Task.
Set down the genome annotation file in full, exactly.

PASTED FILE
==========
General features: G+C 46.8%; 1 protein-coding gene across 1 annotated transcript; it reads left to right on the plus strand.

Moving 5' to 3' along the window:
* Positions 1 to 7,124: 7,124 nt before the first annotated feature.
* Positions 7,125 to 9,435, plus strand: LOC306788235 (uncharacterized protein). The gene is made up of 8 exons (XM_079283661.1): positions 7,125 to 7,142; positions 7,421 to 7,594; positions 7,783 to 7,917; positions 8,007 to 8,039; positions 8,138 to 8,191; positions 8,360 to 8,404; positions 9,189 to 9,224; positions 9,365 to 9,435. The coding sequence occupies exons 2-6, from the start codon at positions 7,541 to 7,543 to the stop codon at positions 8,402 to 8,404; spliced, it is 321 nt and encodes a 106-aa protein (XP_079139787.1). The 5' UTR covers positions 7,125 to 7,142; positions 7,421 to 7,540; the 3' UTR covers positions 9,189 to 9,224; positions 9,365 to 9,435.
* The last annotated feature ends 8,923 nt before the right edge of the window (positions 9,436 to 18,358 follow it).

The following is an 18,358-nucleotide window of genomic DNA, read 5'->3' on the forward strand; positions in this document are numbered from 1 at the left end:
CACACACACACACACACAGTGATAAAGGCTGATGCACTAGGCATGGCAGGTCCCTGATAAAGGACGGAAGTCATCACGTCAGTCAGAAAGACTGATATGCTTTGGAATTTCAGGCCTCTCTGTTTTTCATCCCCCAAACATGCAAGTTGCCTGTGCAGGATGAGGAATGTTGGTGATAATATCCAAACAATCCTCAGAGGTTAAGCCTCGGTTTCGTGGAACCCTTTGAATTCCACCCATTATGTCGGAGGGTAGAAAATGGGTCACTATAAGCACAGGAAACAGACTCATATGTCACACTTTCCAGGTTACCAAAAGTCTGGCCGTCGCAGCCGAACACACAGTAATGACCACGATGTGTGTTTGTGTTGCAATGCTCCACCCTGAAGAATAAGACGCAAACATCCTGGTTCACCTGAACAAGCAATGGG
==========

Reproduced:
General features: G+C 46.8%; 1 protein-coding gene across 1 annotated transcript; it reads left to right on the plus strand.

Moving 5' to 3' along the window:
* Positions 1 to 7,124: 7,124 nt before the first annotated feature.
* Positions 7,125 to 9,435, plus strand: LOC306788235 (uncharacterized protein). The gene is made up of 8 exons (XM_079283661.1): positions 7,125 to 7,142; positions 7,421 to 7,594; positions 7,783 to 7,917; positions 8,007 to 8,039; positions 8,138 to 8,191; positions 8,360 to 8,404; positions 9,189 to 9,224; positions 9,365 to 9,435. The coding sequence occupies exons 2-6, from the start codon at positions 7,541 to 7,543 to the stop codon at positions 8,402 to 8,404; spliced, it is 321 nt and encodes a 106-aa protein (XP_079139787.1). The 5' UTR covers positions 7,125 to 7,142; positions 7,421 to 7,540; the 3' UTR covers positions 9,189 to 9,224; positions 9,365 to 9,435.
* The last annotated feature ends 8,923 nt before the right edge of the window (positions 9,436 to 18,358 follow it).

The following is an 18,358-nucleotide window of genomic DNA, read 5'->3' on the forward strand; positions in this document are numbered from 1 at the left end:
CACACACACACACACACAGTGATAAAGGCTGATGCACTAGGCATGGCAGGTCCCTGATAAAGGACGGAAGTCATCACGTCAGTCAGAAAGACTGATATGCTTTGGAATTTCAGGCCTCTCTGTTTTTCATCCCCCAAACATGCAAGTTGCCTGTGCAGGATGAGGAATGTTGGTGATAATATCCAAACAATCCTCAGAGGTTAAGCCTCGGTTTCGTGGAACCCTTTGAATTCCACCCATTATGTCGGAGGGTAGAAAATGGGTCACTATAAGCACAGGAAACAGACTCATATGTCACACTTTCCAGGTTACCAAAAGTCTGGCCGTCGCAGCCGAACACACAGTAATGACCACGATGTGTGTTTGTGTTGCAATGCTCCACCCTGAAGAATAAGACGCAAACATCCTGGTTCACCTGAACAAGCAATGGG